British Columbia

A $1 billion filtration plant is at the centre of a new plan for Victoria's water supply

A new 30-year plan for the Greater Victoria water supply proposes nearly $2 billion in infrastructure spending, including $1 billion for the region's first-ever water filtration plant. 

The Capital Regional District is proposing nearly $2 billion in infrastructure spending over 30 years

The north end of the Sooke Lake Reservoir is the deepest section of Greater Victoria's water system. A proposed new northern intake and pump station would allow access to the deepest water. (Kathryn Marlow/CBC)

A new 30-year plan for the Greater Victoria water supply proposes nearly $2 billion in infrastructure spending, including $1 billion for the region's first-ever water filtration plant. 

The Capital Regional District's (CRD) water experts say a growing population and the impacts of climate change mean they need to access more water, and do more to clean it, before sending it into households.

Ted Robbins, the head of integrated water services for the regional district, said while the expense may seem large, these projects are "absolutely necessary for this region, in terms of providing a safe and reliable water supply."

According to Robbins, the cost of the 21 infrastructure projects will be covered by water rates, and potentially grants from other levels of government and funding pools. 

The Capital Regional District uses UV light in the first of its three-step water treatment process. (Kathryn Marlow/CBC)

Right now, all of the region's water comes from the Sooke Lake Reservoir, which is so clean that water doesn't need to be filtered. It is disinfected with UV light, chlorine and ammonia before entering the pipes that carry it around the region. 

But according to CRD staff, changing precipitation patterns and the greater risk of wildfire may lead to more runoff into the reservoir, which will then need to be filtered out before the treatment phase.

The proposed water filtration plant, with an estimated completion date of 2037, is meant to address that. It would also account for changes in water quality that could come when more water sources are introduced to the system.

Estimates in population growth show that by 2045, the current reservoir intake won't provide enough water to supply the region. CRD staff are already preparing to draw water from the neighbouring Leech River catchment area.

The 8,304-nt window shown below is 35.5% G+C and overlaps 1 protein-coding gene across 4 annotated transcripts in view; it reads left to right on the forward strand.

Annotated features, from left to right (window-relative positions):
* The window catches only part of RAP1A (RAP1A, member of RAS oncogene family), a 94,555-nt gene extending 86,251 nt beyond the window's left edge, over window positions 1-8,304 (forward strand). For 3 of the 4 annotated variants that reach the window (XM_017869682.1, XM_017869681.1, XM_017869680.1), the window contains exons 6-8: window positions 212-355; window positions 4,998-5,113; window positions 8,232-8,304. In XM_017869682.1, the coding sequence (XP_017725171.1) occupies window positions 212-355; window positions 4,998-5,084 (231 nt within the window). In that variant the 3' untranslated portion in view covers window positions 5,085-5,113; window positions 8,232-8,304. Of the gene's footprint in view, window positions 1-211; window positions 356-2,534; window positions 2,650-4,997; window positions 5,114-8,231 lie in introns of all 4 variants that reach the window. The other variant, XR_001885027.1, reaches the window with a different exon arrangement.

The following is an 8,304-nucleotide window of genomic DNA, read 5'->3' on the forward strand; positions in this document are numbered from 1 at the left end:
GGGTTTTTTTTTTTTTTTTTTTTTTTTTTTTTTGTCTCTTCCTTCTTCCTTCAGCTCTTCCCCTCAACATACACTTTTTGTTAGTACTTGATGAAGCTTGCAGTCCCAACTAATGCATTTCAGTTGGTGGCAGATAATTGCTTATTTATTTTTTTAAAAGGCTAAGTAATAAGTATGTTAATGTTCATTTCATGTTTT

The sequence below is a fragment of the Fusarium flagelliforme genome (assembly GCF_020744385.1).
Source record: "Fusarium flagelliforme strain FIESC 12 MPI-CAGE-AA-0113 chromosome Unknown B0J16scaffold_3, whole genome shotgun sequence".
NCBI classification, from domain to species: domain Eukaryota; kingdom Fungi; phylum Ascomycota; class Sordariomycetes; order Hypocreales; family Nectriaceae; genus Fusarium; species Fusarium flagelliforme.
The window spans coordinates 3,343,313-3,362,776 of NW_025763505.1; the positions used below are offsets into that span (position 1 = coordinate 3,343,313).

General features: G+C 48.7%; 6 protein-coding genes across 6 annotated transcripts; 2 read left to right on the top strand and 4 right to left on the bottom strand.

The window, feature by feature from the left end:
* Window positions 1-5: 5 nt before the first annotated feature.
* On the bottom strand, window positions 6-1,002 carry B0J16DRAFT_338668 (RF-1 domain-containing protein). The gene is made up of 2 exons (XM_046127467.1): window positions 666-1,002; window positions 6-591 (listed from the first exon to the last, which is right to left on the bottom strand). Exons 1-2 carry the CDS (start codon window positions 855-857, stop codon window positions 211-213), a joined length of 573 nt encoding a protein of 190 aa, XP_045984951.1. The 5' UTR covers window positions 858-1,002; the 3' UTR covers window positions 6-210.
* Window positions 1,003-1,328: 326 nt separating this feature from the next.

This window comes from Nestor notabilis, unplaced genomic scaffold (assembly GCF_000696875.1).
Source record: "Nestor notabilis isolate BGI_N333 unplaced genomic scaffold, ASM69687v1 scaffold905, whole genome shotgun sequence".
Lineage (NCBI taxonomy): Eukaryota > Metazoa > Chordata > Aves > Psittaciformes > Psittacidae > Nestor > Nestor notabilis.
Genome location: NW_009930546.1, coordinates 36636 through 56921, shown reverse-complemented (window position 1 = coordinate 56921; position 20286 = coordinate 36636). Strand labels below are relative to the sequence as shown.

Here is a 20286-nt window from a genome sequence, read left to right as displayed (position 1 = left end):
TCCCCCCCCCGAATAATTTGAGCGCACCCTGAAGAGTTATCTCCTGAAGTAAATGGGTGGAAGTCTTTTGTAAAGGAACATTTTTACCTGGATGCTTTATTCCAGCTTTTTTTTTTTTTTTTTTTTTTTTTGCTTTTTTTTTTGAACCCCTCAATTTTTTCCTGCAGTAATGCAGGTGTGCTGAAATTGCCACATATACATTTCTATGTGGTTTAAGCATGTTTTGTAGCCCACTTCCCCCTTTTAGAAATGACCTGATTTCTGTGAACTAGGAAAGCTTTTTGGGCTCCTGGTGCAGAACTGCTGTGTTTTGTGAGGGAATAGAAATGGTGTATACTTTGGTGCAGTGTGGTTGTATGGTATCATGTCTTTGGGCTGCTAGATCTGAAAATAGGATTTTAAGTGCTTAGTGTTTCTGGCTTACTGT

A dam is located at the south end of the Sooke Lake Reservoir. From here, water flows into transmission pipes and on to the treatment facilities. (Kathryn Marlow/CBC)

The regional district's master water plan includes $135 million to access the deep end of the Sooke Lake Reservoir, and $42 million to divert water from Leech River. 

Other projects include a number of transmission lines and water tanks for use in emergencies.

Langford Coun. Lillian Szpak⁠ represents one of the 12 municipalities that receive water from the CRD system and is chair of the region's water supply commission. 

She said each project will go through a community engagement process before construction begins, but the plans won't be scaled back to shrink costs.

She argues the region has some of the cleanest drinking water in the world and needs to work to keep it that way.

"What it really comes down to is, when you turn on the tap and you are completely confident that the water that you're going to put in your glass and give to your children, and drink yourself, is clean," Szpak said.

The region's more than 400,000 residents have until July 6 to comment on the plan. Public response will be used as a guide for the region's water commission as it puts the plan into action. 

After assessing public feedback this summer, the water supply commission is expected to officially endorse the plan and direct staff to start working on the infrastructure plans.


Kathryn Marlow


Kathryn Marlow is a reporter for CBC Victoria. She covers stories across Vancouver Island, the Gulf Islands, and the Sunshine Coast. Follow her on twitter @KathrynMarlow.


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